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Urban Tech Startups Need Support

Mary Jander, Managing Editor, Future Cities
Thursday, December 12, 2013 08:00 EST

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Mary Jander
Mary Jander  
12/18/2013 1:29:20 PM
User Rank Staff
Re: Urban Tech
Gotcha, Venks. Thanks. I do think we may want to study up a bit before we minimize the impact of something like desalinizing ocean water, though. I'm not so sure, given the potential volume of water we'd need, that it would be spoonfuls. Hopefully, technology will emege that provides us with fresh water without killing us in other ways.

Venks
Venks  
12/18/2013 1:22:03 PM
User Rank Urban Legend
Re: Urban Tech
Yup Mary, I see your point of view here and agree with it. But even then, I dont see any issue by taking out water from the ocean. I feel its just like taking out a small spoon of water from a tank having capacity of thousands of litres! I was speaking from that point of view.

Mary Jander
Mary Jander  
12/18/2013 12:46:23 PM
User Rank Staff
Re: Urban Tech
Agreed that humans have always been dependent on nature, @Venks, but there is a big difference between interdependence and wanton destruction. We can't rationalize what we've been doing for the past century on the basis of "nature made us that way."

Venks
Venks  
12/18/2013 12:40:38 PM
User Rank Urban Legend
Re: Urban Tech
don't see the benefit of taking more resources where we've already done so much damage.


Mary: I agree with you but, then having said that, humans were always dependent on nature for its survival. Its been happening since time immemorial and it will happen in future also. Thats how the cycle works, I guess. Even the law of conservation of energy states that, 'Energy can neither be created nor destroyed but can only be transferred one form to another'.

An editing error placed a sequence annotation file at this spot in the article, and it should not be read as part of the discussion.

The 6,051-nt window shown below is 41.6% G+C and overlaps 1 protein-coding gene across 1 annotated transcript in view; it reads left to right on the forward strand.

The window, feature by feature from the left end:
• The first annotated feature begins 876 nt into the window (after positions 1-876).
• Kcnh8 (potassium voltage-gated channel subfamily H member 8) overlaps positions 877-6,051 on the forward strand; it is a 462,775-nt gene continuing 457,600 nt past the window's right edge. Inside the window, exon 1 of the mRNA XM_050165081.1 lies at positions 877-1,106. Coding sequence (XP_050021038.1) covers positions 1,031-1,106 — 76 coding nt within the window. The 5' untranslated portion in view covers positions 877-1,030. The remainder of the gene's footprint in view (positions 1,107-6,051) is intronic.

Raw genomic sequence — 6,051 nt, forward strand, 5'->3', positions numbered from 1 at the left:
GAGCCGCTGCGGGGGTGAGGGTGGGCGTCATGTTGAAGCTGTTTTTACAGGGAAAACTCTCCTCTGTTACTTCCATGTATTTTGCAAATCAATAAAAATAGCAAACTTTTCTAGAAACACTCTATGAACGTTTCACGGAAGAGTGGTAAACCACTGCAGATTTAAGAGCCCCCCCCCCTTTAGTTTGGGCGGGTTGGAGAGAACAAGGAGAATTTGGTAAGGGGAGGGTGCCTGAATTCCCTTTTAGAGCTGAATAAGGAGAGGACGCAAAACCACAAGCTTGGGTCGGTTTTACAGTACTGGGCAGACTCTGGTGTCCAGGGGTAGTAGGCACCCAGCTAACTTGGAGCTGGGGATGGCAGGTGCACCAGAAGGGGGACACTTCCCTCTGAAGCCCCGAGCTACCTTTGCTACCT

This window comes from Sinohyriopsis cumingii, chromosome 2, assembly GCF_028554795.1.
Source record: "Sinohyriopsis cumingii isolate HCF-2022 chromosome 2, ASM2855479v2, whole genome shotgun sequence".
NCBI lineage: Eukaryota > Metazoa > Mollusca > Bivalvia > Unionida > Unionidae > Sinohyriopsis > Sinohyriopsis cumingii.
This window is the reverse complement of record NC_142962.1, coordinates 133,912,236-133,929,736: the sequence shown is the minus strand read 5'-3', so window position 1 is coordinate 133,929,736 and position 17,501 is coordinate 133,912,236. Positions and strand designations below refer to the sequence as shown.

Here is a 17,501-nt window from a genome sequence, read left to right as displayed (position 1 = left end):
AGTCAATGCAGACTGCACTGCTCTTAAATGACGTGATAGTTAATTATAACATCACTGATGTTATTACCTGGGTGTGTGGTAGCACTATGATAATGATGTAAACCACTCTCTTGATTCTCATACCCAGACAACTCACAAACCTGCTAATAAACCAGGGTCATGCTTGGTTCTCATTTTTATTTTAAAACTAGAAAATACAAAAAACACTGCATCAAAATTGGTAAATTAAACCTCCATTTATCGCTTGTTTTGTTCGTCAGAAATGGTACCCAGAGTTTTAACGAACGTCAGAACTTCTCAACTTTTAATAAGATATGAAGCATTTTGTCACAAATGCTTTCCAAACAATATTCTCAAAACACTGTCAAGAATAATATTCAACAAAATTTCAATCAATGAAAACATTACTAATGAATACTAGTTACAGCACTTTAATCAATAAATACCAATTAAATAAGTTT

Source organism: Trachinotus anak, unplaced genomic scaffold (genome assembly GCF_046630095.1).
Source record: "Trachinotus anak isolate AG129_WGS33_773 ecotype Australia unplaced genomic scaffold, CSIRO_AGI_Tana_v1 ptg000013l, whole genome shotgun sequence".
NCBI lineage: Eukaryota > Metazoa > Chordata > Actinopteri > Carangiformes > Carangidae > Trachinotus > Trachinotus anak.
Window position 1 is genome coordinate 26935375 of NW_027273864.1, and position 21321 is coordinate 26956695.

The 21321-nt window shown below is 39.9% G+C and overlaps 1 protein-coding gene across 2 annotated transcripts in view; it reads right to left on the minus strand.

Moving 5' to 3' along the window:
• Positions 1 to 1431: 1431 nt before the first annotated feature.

Mary Jander
Mary Jander  
12/16/2013 5:58:55 PM
User Rank Staff
Re: Urban Tech
Not quite sure how I feel about desal. On one hand, if we could limit the amount of salt water  we take from the ocean and it's cost effective, fine. On the other, I, like Nicole, don't see the benefit of taking more resources where we've already done so much damage.

I think wastewater treatment sounds most promising.

Venks
Venks  
12/15/2013 1:52:04 PM
User Rank Urban Legend
Re: Urban Tech
My sense is just that there are other ways for us to get water -- wastewater treatment is one; taking water from the air is another.


Nicole,

Waste water treatment: Are we ready for it yet? An article in Future cities few months ago on the same topic, highlighted the fact that some Australian might not even wash their cars with such water.

Taking water from the air:It is a very costly affair when it comes to producing in large scale. Plus, it has its own problems like it affects the nature of the climate dramatically in its local surroundings and hence affecting the flora and fauna of that region.

I guess we might have to look for some more alternatives while still keeping focussed on  working on these above mentioned points.

kq4ym
kq4ym  
12/14/2013 5:12:31 PM
User Rank Urban Legend
Re: Urban Tech
The "sharing city" idea seems to foretell a brigher future as governments cooperate to provide services to their urban areas and which should and could include helping to fund or support tech startups with the possibility of not only supporting green initiatives but a share of the gains from the profitability, energy savings and urban improvements resulting from the efforts of the companies supported.

Nicole Ferraro
Nicole Ferraro  
12/13/2013 3:29:19 PM
User Rank Staff
Re: Urban Tech
Davedgreat: Thanks for the reply. I know that San Diego was getting set to build a desal plant; but then I think I heard that wastewater treatment may be the way forward there instead. That may be an indicator that desal is just too hard and expensive to do. I do hear your point, though. This is something that needs to be figured out much sooner than later.

Davedgreat2000
Davedgreat2000  
12/13/2013 3:25:54 PM
User Rank Urban Legend
Re: Urban Tech
taking water from the Air...they do sell a device that does that for in home use, it creates 5 gallons of freshwater in about 10 hours or so, by pulling it out of the air. I think the cost of that device was about $1500-$3000. Not bad really. its basically a dehumidifyer.

Davedgreat2000
Davedgreat2000  
12/13/2013 3:23:59 PM
User Rank Urban Legend
Re: Urban Tech
@Nicole, I dont think we would be taking away so much more water from the Ocean and sealife as we think. First off we would have to build Desal plants all along the coast lines of America and other Nations. I dont think that would happen. I'm just talking about a few to help augment the already strained water supply we have today. to use the Desal water for Drinking and not for farming. Second, you are right the cost is great, so it probably wont happen anytime soon.

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